August Night Sky
Where has the year gone? August already and nights are slowly growing dark once again, great for getting out and observing. Mars and Saturn are visible in the evening sky, with Mars drawing ever closer to Saturn as the month progresses. Look for them low in the SW late in the month. They are closest around Aug 27th, the ruddy hue of Mars contrasting nicely with pearly white Saturn. Telescopically the pair look very different, Mars appearing very small and exhibiting a hint of a phase and little else, whilst Saturn has the glorious ring system, visible through even a small instrument. The moon lies near Mars on the 2nd and Saturn a couple of days later. The planetary highlight of the month is however to be found in the dawn sky of the 18th, when Venus and a returning Jupiter appear to almost touch with the naked eye. You will need to be up early though to catch this stunning conjunction. Look to the ENE around 4.45 am; Venus will be the brighter of the two, just above Jupiter. View with binoculars or a telescope on very low magnification and you should also spot two of Jupiter’s moons, Io and Europa, as well as the lovely open star cluster known as the Beehive. If skies are forecast clear for that morning set the alarm! A few days later a waning crescent moon passes both of the planets.
Moon Phases – 1st Qtr: 4 Aug – Full: 10 Aug – Last Qtr: 17 Aug – New: 25 Aug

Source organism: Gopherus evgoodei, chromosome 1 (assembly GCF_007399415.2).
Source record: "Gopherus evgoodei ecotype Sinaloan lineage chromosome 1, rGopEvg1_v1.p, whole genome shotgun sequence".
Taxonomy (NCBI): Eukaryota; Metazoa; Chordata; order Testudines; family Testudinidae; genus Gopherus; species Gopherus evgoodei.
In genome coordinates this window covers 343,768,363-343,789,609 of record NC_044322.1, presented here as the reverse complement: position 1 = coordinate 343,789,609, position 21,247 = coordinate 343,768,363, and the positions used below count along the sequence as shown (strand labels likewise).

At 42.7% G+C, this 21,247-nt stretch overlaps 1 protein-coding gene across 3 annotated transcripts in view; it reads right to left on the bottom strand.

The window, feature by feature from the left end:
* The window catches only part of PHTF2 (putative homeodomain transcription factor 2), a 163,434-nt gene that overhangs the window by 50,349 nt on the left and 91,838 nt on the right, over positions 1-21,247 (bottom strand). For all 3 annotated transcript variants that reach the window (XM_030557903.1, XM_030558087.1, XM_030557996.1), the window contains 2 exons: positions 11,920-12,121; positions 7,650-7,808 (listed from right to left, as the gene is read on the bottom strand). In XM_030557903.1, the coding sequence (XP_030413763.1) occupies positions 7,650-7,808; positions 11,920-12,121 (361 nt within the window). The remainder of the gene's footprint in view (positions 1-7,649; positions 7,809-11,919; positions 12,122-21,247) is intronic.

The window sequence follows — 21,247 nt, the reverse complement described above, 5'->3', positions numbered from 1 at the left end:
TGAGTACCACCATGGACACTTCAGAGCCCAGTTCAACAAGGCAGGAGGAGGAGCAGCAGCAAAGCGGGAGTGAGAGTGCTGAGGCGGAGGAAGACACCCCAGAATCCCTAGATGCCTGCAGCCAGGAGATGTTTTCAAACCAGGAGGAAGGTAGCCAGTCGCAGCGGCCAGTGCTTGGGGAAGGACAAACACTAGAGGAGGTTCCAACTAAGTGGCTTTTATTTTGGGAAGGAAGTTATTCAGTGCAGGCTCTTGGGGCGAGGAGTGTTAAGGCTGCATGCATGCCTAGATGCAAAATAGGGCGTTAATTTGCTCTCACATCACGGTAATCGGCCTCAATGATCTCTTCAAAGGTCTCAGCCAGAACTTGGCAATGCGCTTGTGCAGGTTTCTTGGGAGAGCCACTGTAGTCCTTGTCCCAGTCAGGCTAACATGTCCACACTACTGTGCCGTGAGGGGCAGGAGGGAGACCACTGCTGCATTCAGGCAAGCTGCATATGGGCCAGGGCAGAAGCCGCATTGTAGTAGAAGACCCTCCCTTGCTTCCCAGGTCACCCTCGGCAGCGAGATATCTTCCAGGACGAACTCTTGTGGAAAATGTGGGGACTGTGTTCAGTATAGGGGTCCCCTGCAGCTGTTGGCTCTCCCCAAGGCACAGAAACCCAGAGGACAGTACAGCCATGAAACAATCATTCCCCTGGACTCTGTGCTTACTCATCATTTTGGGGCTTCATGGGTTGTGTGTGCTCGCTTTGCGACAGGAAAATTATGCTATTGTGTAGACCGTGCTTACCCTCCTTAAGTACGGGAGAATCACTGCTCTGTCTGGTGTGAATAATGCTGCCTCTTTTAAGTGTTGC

Jul 2014 Planetary Skylights
June 2014 Planetary Skylights
May 2014 Planetary Skylights
Apr 2014 Planetary Skylights
Mar 2014 Planetary Skylights
Feb 2014 Planetary Skylights
Jan 2014 Planetary Skylights
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Sep 2013 Skylights
The Glorious Twelfth
When amateur astronomers refer to the ‘glorious 12th’ they are not contemplating shooting grouse, pheasant or any other bird; they are, however, anticipating shooting stars! The ‘shooting stars’ in question are the Perseids, one of the more reliable meteor showers and undoubtedly the most widely observed by the general public given the shower occurs during the warmer summer months and requires only the naked eye. Perseids are so called because they are radiant; the location in the sky from which the meteors appear to emanate lies within the constellation of Perseus.
In some regions of the world the Perseids are also known as ‘The Tears of St Lawrence’, because the feast day of that saint falls on Aug 10th, just two days before the meteor peak. Laurentius, a Christian deacon, was said to have been martyred by being roasted alive on an iron outdoor stove by the Romans in 258 AD. It was in the midst of this torture that Laurentius cried out: ‘I am already roasted on one side and if thou wouldst have me well cooked it is time to turn me on the other.’
by Mark Lawson, Whitby & District Astronomical Society
For more info visit www.whitby-astronomers.com